The Douglas Tragedy


Text Too Small?


Love & Loss3

Scott first published “The Douglas Tragedy” in the 1803 edition of the Minstrelsy of the Scottish Border, where it appears in the third volume. Although Scott lists this under “Romantic Ballads”, he includes prefatory notes regarding possible locations for the events contained within the ballad. However, typically of Scott, he is careful to maintain a distance between possibility and probability, noting that “The Douglas Tragedy” is one of only a few ballads “to which popular tradition has ascribed complete locality”. Scott notes that this ballad was popular in cheaply printed formats, although he is dismissive of the quality of much of this printed material. The version he published was primarily from a copy given to him by Charles Kirkpatrick Sharpe, which Scott remarked favourably upon in a letter to Sharpe dated August 1802. However, Scott also notes that the final three verses of the published ballad were from a printed version and from popular tradition, making the published ballad a collation.


History and Tradition

Blackhouse tower geograph-779581-by-Iain-LeesThere is no precise historical event which can be associated with this ballad. However, there is a wealth of anecdotal tradition associated with it. Scott placed some emphasis on the natural and human geography which had been associated with the ballad tale. He noted that the site of Blackhouse farm in Selkirkshire was meant to have been the site “of this melancholy event”.

He associated the ruins at Blackhouse with the ballad, noting also that a nearby water source is called the Douglas burn, and near to that was a crag called the Douglas-crag. The land was, in antiquity, under the control of the Black Douglases, and so to add to Scott’s list of possible associations, perhaps it should be added that the entire area lies in the Douglas Glen.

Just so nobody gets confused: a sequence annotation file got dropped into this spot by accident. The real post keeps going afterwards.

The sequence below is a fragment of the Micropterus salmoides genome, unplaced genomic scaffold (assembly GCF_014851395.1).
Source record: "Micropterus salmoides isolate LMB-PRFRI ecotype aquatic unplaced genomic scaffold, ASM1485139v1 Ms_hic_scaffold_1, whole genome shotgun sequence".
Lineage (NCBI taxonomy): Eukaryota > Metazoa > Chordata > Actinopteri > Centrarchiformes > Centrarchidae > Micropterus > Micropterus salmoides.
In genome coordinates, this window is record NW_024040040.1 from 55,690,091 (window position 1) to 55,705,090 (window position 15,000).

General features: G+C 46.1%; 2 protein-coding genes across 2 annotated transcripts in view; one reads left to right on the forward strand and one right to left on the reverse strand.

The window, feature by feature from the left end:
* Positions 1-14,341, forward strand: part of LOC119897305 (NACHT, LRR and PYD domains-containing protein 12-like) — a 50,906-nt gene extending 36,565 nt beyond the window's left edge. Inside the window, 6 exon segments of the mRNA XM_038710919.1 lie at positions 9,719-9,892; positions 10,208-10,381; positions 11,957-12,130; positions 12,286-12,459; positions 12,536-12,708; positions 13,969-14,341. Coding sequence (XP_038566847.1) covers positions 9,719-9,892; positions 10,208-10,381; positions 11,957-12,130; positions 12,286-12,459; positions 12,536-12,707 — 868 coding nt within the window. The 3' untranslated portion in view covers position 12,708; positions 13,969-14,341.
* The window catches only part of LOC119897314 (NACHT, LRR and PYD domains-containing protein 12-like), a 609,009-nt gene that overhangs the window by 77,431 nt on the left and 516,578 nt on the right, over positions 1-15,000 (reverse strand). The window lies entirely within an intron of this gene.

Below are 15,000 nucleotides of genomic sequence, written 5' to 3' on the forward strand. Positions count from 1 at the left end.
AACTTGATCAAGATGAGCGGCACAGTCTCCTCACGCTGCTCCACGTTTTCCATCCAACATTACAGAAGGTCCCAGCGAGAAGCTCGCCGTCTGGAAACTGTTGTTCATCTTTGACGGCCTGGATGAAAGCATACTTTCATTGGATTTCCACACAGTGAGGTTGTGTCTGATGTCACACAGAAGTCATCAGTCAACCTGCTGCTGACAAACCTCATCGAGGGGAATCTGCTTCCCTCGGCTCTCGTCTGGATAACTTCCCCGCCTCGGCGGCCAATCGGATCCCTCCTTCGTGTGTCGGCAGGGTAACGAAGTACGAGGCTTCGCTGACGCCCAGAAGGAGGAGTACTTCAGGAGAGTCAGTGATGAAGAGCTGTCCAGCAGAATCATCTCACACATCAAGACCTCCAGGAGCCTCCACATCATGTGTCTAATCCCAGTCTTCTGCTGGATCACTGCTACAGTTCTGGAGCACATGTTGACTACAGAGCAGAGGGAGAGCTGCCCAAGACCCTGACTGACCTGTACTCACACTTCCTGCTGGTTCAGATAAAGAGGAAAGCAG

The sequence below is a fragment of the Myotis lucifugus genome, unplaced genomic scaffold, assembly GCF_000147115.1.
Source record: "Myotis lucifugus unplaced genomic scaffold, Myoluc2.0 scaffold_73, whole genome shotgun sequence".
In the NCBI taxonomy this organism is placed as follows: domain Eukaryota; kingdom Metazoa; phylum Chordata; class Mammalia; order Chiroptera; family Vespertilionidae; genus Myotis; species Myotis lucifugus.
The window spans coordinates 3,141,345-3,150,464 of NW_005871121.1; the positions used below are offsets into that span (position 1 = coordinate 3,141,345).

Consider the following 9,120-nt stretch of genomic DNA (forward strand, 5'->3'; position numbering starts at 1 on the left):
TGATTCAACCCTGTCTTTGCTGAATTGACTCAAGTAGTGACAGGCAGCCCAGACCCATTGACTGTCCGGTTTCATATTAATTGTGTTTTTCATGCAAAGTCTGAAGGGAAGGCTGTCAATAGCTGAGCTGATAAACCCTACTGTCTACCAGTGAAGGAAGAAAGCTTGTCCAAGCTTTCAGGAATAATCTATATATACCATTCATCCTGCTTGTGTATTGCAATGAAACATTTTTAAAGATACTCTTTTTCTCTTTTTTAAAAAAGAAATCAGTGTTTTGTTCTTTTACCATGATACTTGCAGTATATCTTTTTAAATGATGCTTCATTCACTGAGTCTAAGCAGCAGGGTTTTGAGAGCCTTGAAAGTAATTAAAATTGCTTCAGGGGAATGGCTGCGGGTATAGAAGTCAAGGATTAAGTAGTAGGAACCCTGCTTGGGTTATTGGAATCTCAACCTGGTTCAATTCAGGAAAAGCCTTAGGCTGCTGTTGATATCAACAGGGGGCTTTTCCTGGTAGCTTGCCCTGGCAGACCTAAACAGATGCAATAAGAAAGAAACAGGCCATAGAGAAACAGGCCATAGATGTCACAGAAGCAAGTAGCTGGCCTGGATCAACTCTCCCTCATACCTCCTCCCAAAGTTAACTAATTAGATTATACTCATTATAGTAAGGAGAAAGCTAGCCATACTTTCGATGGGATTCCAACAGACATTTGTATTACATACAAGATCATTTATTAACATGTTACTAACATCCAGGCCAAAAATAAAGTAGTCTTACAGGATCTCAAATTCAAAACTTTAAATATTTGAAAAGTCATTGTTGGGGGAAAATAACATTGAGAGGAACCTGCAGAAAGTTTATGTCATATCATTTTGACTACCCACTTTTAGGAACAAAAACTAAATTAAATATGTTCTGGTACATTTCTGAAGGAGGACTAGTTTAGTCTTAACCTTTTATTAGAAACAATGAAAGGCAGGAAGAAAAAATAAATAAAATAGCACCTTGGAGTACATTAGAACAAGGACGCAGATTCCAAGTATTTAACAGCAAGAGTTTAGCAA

Scott also remarks upon the site of seven standing stones, which were meant to mark the spots where the brothers of the ballad’s heroine fell fighting. douglas stones geograph-2804533-by-Walter-Baxter

This ballad, then, is a good example of how tradition – in this case perhaps aided by Scott – can be imposed upon human and natural geography. However, without evidence, such associations must always remain as conjecture and anecdote.

There are international variants of “The Douglas Tragedy”, which is also known as “Earl Brand” in the Scottish and English ballad traditions: there are ballads in the Danish, Norwegian, Icelandic and Swedish traditions, which belong to the same story family.

The ballad contains a number of formulas and structures typical of the Scottish and English ballad tradition. There are seven brothers; the lovers ride on milk-white and dapple grey steeds; and formulas and balances are used. These aspects are discussed more fully in the accompanying interpretative notes.



Images attributions:

Blackhouse Tower –

© Copyright Iain Lees and licensed for reuse under thisCreative Commons Licence

The Douglas Stones –

  © Copyright Walter Baxter and licensed for reuse under this Creative Commons Licence


If you have a Spotify account, you can listen to these versions of ballads which were published in the editions of The MInstrelsy of the Scottish Border .
Remember to log into your Spotify account

If there is a School of Scottish Studies Archive Audio Track related to a specific ballad, we have included this in the left sidebar.

Minstrelsy of the Scottish Border playlist